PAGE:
In its current issue, the editors of Spectrum magazine tell something of the “back story” of my engagement in African issues. The magazine also publishes a revealing photo of me — with a fellow primate!
May 05 2007
“Decentralized economic and social forces will provide more satisfying answers than the tyranny of elite misrule that has characterized African politics for so long.”
— G. Pascal Zachary
May 05 2007
I am sitting in the fourth floor restaurant of the most famous hotel in the world, looking out at the verdant hills that honeycomb the city of Kigali, capital of Rwanda.
The guy serving me coffee this morning is tall, dignified and speaks French fluently. He wears a dark suit, and a brilliantly-knotted tie.
I don’t speak French and I don’t care what the man is saying. I just feel something speaking to him, something I canâ€™t name.
I am in Hotel Rwanda, and this man lived through the genocide in 1994. He began working at this hotel in 1982. During the genocide, he worked for the Rwandan character played by Don Cheadle in the movie. Don Cheadle played the hotelâ€™s manager. The occupants of the hotel mainly survived the genocide through a combination of luck, judicious application of monies and the efforts of the hotelâ€™s manager, the Don Cheadle character.
The name of the hotel is actually Mille Collines.
I am staying here as a guest because I am following people around â€“ â€œfly on the wallâ€ reporting â€“ because they are staying here.
I thought staying in the real Hotel Rwanda would give me the creeps â€“ and I was wrong.
April is the month of mourning in Rwanda. The month when the genocide occurred thirteen years years ago. I arrived three days ago and the mood in Kigali remains somber. On my first day I visited the memorial to victims of genocide in the city center, and I felt the cries of the dead souls around us. Our guide said that the remains of 250,000 people are buried in the â€œmass gravesâ€ surrounding the memorial building. After touring the memorial exhibits, our guide took us outside and we watched two men digging a new mass graves.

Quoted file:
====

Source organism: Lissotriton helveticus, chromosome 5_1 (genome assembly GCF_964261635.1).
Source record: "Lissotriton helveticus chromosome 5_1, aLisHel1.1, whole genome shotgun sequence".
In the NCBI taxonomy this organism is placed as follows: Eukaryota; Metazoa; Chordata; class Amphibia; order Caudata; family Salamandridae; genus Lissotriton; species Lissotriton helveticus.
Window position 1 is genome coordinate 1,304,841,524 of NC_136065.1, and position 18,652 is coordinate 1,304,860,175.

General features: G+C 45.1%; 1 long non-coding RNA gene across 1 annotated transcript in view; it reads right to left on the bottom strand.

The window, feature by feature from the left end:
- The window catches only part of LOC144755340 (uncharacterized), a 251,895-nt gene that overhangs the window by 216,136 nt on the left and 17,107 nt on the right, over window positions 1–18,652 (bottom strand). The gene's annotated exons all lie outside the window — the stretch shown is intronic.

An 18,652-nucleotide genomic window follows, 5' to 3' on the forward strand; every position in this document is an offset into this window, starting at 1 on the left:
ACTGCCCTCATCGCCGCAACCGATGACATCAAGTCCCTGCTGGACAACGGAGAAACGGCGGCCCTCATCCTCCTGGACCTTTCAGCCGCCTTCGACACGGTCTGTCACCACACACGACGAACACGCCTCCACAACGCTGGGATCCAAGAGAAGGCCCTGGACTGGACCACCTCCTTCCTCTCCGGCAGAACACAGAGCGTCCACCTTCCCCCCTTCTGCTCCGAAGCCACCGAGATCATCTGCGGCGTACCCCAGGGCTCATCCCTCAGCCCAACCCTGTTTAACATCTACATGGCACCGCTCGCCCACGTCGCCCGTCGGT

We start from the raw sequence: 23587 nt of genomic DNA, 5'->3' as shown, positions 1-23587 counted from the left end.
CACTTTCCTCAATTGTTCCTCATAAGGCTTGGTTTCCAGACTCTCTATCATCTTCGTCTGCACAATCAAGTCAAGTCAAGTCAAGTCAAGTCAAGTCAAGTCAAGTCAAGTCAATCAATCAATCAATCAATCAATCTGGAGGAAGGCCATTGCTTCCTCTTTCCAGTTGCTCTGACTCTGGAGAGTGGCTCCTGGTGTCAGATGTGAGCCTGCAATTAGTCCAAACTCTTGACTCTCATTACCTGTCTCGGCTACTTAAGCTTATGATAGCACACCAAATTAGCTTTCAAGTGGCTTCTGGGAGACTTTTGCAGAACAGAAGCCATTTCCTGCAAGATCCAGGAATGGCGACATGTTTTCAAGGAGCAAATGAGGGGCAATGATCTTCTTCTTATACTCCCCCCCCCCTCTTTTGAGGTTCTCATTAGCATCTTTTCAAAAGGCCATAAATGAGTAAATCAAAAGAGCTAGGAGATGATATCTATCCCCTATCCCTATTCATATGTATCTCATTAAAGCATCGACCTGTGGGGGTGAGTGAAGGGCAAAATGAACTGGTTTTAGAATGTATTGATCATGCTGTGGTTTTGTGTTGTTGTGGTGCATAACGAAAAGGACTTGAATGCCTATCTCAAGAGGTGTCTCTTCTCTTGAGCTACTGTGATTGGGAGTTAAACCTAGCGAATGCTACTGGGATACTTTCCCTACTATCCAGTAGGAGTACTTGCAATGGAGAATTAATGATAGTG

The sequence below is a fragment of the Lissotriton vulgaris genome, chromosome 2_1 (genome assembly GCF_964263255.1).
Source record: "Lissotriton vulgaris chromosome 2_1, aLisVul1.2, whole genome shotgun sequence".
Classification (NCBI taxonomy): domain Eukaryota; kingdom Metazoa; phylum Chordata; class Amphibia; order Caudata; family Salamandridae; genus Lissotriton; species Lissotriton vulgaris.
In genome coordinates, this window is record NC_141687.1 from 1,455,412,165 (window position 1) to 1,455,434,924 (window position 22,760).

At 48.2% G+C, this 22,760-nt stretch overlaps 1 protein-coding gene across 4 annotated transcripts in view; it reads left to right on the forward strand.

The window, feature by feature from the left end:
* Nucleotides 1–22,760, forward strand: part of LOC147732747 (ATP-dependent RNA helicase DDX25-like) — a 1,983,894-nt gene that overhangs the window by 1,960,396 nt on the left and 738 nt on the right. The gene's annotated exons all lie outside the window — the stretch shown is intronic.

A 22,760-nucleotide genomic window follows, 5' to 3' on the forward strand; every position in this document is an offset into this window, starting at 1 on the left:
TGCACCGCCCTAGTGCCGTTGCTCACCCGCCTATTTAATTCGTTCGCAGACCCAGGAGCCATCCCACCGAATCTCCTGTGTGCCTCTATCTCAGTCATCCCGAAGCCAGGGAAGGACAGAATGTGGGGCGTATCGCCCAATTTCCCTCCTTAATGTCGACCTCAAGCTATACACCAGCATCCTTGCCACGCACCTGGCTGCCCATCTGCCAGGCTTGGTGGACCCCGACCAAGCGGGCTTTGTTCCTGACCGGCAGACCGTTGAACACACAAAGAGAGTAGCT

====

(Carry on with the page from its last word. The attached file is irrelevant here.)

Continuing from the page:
There were so many killed in the genocide in 1994 that they are still burying the dead thirteen years later.
Our guide is a tall woman, stylishly dressed and attractive. Her father and mother were killed in the genocide, which occurred while she lived in a neighboring African country. Her name is Harriet, and she once appeared on Oprah Winfreyâ€™s television program.
I ask her to spell her name for me. She has worked in this memorial center since its opening two years ago. A British group, devoted to promoting awareness of the Jewish holocaust, funds the center. I meet the director, visiting from Britain, near one the graves. He always visits in April, he says.
Our guide, Harriet, is standing nearby. Her eyes are sad. I ask her whether the task of working at the memorial is difficult, because it is so easy to remember the horrors while in this center.
She says she prefers to remember. She says she likes working here.
I tell her she is good guide and then I turn away. I am afraid I will cry in front of her and I do not wish too.
On the way back to the Hotel Rwanda, I feel foolish. I once thought that staying in the hotel would cause me misery. Now I am relieved to return here.
This morning, I see the head waiter again, and he serves me coffee. The sun is shining, and through a haze I can see the hills in the distance. I no longer try to engage him in conversation. I simply tell him, â€œBonjour,â€ and he smiles at me. It is a Saturday and a large group of guests â€“ 60-person delegation from the European Union â€“ is checking out, so the restaurant is empty except for me and another white man.
The milk is warm and the coffee is good. There are two fresh butter croissants on my plate, and raspberry jam that seems home-made. When I finish the croissants, I ask the waiter for another pot of coffee, and I go to the buffet table and get another croissant. I should not eat a third but I want to linger, I want the waiter near me again.
He brings the coffee. â€œMerci,â€ I tell him, and he smiles.
He lingers near me in the bright sun. I know now to stay quiet and let the moment pass. Did this man remain on the job, cooped up like chickens in the hotel with hundreds of guests fighting for their lives. Did he abandon his post? Was he one of the killers?
I bite into the last croissant and pour another cup of coffee. I take a sip, and I look out at the green hills. Now the head waiter is gone and my questions are too.
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